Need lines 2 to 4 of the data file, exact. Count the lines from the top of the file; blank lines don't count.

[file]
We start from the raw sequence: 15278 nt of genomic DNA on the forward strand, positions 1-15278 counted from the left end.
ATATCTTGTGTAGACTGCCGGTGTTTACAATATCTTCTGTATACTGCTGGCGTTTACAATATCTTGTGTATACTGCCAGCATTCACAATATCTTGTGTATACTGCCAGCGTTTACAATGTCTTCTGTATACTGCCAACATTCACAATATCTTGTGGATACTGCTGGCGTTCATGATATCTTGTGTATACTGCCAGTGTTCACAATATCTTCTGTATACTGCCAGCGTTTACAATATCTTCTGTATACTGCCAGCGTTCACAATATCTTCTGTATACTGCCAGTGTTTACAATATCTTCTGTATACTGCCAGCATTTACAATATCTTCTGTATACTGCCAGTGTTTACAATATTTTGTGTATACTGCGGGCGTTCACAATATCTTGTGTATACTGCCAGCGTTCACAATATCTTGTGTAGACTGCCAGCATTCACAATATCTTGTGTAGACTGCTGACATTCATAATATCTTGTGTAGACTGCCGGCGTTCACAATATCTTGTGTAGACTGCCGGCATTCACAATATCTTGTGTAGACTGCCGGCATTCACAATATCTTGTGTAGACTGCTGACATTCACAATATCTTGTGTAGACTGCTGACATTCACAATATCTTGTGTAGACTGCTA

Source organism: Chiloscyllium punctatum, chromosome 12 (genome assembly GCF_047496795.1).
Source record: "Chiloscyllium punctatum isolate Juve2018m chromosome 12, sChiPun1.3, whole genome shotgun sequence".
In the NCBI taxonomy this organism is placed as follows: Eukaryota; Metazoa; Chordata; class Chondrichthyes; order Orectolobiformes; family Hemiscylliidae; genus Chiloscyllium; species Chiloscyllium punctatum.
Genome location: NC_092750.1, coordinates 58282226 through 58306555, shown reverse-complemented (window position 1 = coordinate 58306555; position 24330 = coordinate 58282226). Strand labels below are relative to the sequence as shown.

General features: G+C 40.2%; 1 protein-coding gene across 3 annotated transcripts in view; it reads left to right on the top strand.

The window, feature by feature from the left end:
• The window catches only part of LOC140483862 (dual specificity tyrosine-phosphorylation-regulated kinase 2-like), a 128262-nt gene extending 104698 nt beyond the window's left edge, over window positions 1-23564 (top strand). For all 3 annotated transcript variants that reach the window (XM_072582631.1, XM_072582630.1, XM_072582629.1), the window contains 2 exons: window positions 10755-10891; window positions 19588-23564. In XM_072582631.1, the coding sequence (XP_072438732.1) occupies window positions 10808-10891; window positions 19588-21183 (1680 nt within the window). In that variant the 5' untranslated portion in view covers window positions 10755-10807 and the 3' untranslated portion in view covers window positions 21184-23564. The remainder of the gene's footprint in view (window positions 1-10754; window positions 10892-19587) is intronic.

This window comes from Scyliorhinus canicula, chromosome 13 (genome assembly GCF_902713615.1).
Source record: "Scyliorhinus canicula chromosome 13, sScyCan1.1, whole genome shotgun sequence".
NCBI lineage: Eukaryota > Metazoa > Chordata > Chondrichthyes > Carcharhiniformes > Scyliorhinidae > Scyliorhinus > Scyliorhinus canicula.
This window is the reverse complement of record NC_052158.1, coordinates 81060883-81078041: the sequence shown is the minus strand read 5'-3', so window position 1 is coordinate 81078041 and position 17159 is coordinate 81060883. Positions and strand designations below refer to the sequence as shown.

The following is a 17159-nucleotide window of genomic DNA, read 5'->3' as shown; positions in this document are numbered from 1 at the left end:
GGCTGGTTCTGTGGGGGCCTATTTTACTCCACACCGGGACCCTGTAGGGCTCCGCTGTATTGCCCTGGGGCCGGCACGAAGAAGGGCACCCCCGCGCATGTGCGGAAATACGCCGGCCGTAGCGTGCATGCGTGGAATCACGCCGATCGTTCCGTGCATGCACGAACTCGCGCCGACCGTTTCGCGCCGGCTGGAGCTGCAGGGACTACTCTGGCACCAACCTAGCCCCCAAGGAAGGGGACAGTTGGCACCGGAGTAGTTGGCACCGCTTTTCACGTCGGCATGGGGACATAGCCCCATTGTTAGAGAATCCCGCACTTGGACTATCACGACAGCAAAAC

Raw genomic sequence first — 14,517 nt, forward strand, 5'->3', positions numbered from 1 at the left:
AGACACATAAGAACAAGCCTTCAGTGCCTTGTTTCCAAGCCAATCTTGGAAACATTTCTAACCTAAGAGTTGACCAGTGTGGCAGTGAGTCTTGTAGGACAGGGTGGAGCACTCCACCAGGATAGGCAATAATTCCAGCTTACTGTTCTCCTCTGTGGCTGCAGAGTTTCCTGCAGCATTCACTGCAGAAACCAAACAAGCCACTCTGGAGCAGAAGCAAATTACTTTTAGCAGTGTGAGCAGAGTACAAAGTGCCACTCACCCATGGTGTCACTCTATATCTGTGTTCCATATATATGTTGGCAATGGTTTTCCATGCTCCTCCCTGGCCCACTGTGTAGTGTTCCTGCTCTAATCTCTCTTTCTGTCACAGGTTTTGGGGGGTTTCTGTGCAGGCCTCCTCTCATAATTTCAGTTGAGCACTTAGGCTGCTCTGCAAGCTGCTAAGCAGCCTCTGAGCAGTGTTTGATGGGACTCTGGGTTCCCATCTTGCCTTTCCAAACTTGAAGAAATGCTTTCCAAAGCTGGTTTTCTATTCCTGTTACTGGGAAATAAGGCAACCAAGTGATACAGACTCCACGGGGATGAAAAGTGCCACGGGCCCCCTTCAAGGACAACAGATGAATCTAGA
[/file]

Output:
ATATCTTGTGTAGACTGCCGGTGTTTACAATATCTTCTGTATACTGCTGGCGTTTACAATATCTTGTGTATACTGCCAGCATTCACAATATCTTGTGTATACTGCCAGCGTTTACAATGTCTTCTGTATACTGCCAACATTCACAATATCTTGTGGATACTGCTGGCGTTCATGATATCTTGTGTATACTGCCAGTGTTCACAATATCTTCTGTATACTGCCAGCGTTTACAATATCTTCTGTATACTGCCAGCGTTCACAATATCTTCTGTATACTGCCAGTGTTTACAATATCTTCTGTATACTGCCAGCATTTACAATATCTTCTGTATACTGCCAGTGTTTACAATATTTTGTGTATACTGCGGGCGTTCACAATATCTTGTGTATACTGCCAGCGTTCACAATATCTTGTGTAGACTGCCAGCATTCACAATATCTTGTGTAGACTGCTGACATTCATAATATCTTGTGTAGACTGCCGGCGTTCACAATATCTTGTGTAGACTGCCGGCATTCACAATATCTTGTGTAGACTGCCGGCATTCACAATATCTTGTGTAGACTGCTGACATTCACAATATCTTGTGTAGACTGCTGACATTCACAATATCTTGTGTAGACTGCTA

Source organism: Chiloscyllium punctatum, chromosome 12 (genome assembly GCF_047496795.1).
Source record: "Chiloscyllium punctatum isolate Juve2018m chromosome 12, sChiPun1.3, whole genome shotgun sequence".